There is another hurdle; getting past the HR department, often staffed by people comically too terrified to refuse an offer to a man whose only noticeable ability was to attend the interview days with ostentatious make-up on his face (he was rather obviously having a little sadistic fun with them, with a dash of SJW-style “and you can’t complain about it”) but who rule that the guy who finds a numerical error in their training exercise is “not a team player”. (And, no, I am not inventing or exaggerating that. 🙂 The firm I knew that was run like that went into well-deserved receivership some years back. I can’t tell you how sorry and surprised I was to hear that. 🙂 )

    Despite this anecdote, a good rule is never to attribute to HR’s SJW-malice, or fear thereof, what can be blamed on its incompetence. Your requested-by-the-team CV can go silently into HR’s waste-paper basket because it does not mention some wanted-ten-years-ago attribute, long dropped by the end-user team, which the HR people have never noticed is out-of-date. Then you meet the team leader at a conference a year later and she asks “Why didn’t you submit your CV; we really hoped for it and last year it sounded like you were interested”. (And again, no, I am not inventing or exaggerating this incident.)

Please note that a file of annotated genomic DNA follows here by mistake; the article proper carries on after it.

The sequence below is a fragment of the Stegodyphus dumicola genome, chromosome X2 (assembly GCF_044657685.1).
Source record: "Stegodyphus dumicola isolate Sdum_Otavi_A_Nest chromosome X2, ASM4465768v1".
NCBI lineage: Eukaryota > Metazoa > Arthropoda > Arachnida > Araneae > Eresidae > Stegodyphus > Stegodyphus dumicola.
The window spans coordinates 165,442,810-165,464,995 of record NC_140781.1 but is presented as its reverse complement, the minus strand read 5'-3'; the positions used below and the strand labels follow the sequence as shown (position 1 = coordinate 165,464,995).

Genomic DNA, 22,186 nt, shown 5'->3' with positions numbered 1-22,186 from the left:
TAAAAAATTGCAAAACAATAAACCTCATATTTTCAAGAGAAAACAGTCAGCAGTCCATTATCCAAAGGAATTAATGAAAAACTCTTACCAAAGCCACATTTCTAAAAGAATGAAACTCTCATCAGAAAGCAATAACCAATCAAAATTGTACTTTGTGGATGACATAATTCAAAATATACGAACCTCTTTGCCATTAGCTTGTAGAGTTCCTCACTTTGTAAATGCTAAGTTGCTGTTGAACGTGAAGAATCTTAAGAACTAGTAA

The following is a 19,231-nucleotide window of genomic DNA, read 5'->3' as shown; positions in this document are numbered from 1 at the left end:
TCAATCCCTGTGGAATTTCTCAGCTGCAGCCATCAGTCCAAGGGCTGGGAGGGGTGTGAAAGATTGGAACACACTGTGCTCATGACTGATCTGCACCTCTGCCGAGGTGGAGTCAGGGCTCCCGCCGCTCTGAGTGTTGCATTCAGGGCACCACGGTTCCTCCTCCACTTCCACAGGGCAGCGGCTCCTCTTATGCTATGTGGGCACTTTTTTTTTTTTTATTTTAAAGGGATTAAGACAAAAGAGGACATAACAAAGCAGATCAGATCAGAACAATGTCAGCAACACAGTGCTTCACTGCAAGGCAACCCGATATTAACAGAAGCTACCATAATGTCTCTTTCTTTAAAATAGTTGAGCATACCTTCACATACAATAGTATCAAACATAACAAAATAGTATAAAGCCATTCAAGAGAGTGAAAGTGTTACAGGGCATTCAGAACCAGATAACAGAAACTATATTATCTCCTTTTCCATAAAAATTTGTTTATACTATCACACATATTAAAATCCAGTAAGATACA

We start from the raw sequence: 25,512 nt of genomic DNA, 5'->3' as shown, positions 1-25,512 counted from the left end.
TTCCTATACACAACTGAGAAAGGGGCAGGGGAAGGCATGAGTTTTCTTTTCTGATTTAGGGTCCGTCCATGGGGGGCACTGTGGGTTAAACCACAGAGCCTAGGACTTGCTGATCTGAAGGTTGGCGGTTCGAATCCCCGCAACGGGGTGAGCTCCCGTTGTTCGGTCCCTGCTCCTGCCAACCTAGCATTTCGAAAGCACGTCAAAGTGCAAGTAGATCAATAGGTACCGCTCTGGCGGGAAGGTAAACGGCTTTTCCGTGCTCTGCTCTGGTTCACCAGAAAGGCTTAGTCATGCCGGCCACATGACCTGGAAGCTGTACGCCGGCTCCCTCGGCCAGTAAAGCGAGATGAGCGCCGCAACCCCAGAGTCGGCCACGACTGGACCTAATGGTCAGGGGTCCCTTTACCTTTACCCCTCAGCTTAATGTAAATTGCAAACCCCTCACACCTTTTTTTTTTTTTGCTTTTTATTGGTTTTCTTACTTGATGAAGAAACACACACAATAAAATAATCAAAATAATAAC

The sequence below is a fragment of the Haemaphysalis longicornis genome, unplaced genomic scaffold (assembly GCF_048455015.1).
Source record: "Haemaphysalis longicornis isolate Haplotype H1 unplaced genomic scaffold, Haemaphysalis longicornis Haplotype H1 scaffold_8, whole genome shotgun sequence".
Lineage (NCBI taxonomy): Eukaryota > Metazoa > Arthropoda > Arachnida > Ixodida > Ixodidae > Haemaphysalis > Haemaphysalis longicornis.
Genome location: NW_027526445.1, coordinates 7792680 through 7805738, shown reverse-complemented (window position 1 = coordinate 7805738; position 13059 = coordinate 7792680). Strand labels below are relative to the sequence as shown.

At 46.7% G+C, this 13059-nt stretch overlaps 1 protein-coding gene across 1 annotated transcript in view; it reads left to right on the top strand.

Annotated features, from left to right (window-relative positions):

Compared with these, merely being binned by HR because you lack a degree is minor – but quite possible. Networking with end-user insiders is the only work-around I know to circumvent these possibilities. And of course, despite these and other failings of the real world, one is often OK, or even lucky.

  • James Hargrave